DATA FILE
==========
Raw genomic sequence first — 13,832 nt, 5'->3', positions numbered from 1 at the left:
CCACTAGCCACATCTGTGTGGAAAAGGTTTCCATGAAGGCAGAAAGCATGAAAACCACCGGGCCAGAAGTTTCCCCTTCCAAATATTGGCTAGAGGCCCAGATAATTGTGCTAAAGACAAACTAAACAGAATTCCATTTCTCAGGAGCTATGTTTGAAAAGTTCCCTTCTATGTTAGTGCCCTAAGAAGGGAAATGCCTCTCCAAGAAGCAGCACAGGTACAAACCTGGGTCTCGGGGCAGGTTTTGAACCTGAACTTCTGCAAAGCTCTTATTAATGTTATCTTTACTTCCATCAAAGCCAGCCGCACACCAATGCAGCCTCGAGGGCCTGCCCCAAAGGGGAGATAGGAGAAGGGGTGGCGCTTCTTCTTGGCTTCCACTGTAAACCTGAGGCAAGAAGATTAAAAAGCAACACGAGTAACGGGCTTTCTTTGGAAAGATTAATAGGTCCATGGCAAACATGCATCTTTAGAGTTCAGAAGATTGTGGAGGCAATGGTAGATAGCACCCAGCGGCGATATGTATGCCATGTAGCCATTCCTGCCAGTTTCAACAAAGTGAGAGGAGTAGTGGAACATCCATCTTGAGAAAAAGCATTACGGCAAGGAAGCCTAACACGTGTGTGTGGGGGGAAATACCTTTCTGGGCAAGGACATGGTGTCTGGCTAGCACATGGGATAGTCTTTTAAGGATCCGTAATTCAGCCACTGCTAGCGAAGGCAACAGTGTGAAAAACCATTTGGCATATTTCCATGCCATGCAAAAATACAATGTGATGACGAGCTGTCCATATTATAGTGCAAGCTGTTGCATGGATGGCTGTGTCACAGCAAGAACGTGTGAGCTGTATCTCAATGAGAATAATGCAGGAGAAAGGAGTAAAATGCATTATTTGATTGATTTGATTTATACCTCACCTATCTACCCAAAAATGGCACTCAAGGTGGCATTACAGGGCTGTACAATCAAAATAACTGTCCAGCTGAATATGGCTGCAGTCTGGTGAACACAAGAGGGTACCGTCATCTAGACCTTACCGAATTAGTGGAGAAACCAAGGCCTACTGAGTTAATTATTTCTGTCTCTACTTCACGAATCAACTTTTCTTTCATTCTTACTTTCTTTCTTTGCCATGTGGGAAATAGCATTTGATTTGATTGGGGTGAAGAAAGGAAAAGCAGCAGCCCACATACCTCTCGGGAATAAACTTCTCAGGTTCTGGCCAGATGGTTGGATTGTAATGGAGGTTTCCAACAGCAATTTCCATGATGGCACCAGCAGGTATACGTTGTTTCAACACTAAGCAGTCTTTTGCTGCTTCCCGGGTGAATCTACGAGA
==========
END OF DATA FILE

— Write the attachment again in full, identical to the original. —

Raw genomic sequence first — 13,832 nt, 5'->3', positions numbered from 1 at the left:
CCACTAGCCACATCTGTGTGGAAAAGGTTTCCATGAAGGCAGAAAGCATGAAAACCACCGGGCCAGAAGTTTCCCCTTCCAAATATTGGCTAGAGGCCCAGATAATTGTGCTAAAGACAAACTAAACAGAATTCCATTTCTCAGGAGCTATGTTTGAAAAGTTCCCTTCTATGTTAGTGCCCTAAGAAGGGAAATGCCTCTCCAAGAAGCAGCACAGGTACAAACCTGGGTCTCGGGGCAGGTTTTGAACCTGAACTTCTGCAAAGCTCTTATTAATGTTATCTTTACTTCCATCAAAGCCAGCCGCACACCAATGCAGCCTCGAGGGCCTGCCCCAAAGGGGAGATAGGAGAAGGGGTGGCGCTTCTTCTTGGCTTCCACTGTAAACCTGAGGCAAGAAGATTAAAAAGCAACACGAGTAACGGGCTTTCTTTGGAAAGATTAATAGGTCCATGGCAAACATGCATCTTTAGAGTTCAGAAGATTGTGGAGGCAATGGTAGATAGCACCCAGCGGCGATATGTATGCCATGTAGCCATTCCTGCCAGTTTCAACAAAGTGAGAGGAGTAGTGGAACATCCATCTTGAGAAAAAGCATTACGGCAAGGAAGCCTAACACGTGTGTGTGGGGGGAAATACCTTTCTGGGCAAGGACATGGTGTCTGGCTAGCACATGGGATAGTCTTTTAAGGATCCGTAATTCAGCCACTGCTAGCGAAGGCAACAGTGTGAAAAACCATTTGGCATATTTCCATGCCATGCAAAAATACAATGTGATGACGAGCTGTCCATATTATAGTGCAAGCTGTTGCATGGATGGCTGTGTCACAGCAAGAACGTGTGAGCTGTATCTCAATGAGAATAATGCAGGAGAAAGGAGTAAAATGCATTATTTGATTGATTTGATTTATACCTCACCTATCTACCCAAAAATGGCACTCAAGGTGGCATTACAGGGCTGTACAATCAAAATAACTGTCCAGCTGAATATGGCTGCAGTCTGGTGAACACAAGAGGGTACCGTCATCTAGACCTTACCGAATTAGTGGAGAAACCAAGGCCTACTGAGTTAATTATTTCTGTCTCTACTTCACGAATCAACTTTTCTTTCATTCTTACTTTCTTTCTTTGCCATGTGGGAAATAGCATTTGATTTGATTGGGGTGAAGAAAGGAAAAGCAGCAGCCCACATACCTCTCGGGAATAAACTTCTCAGGTTCTGGCCAGATGGTTGGATTGTAATGGAGGTTTCCAACAGCAATTTCCATGATGGCACCAGCAGGTATACGTTGTTTCAACACTAAGCAGTCTTTTGCTGCTTCCCGGGTGAATCTACGAGA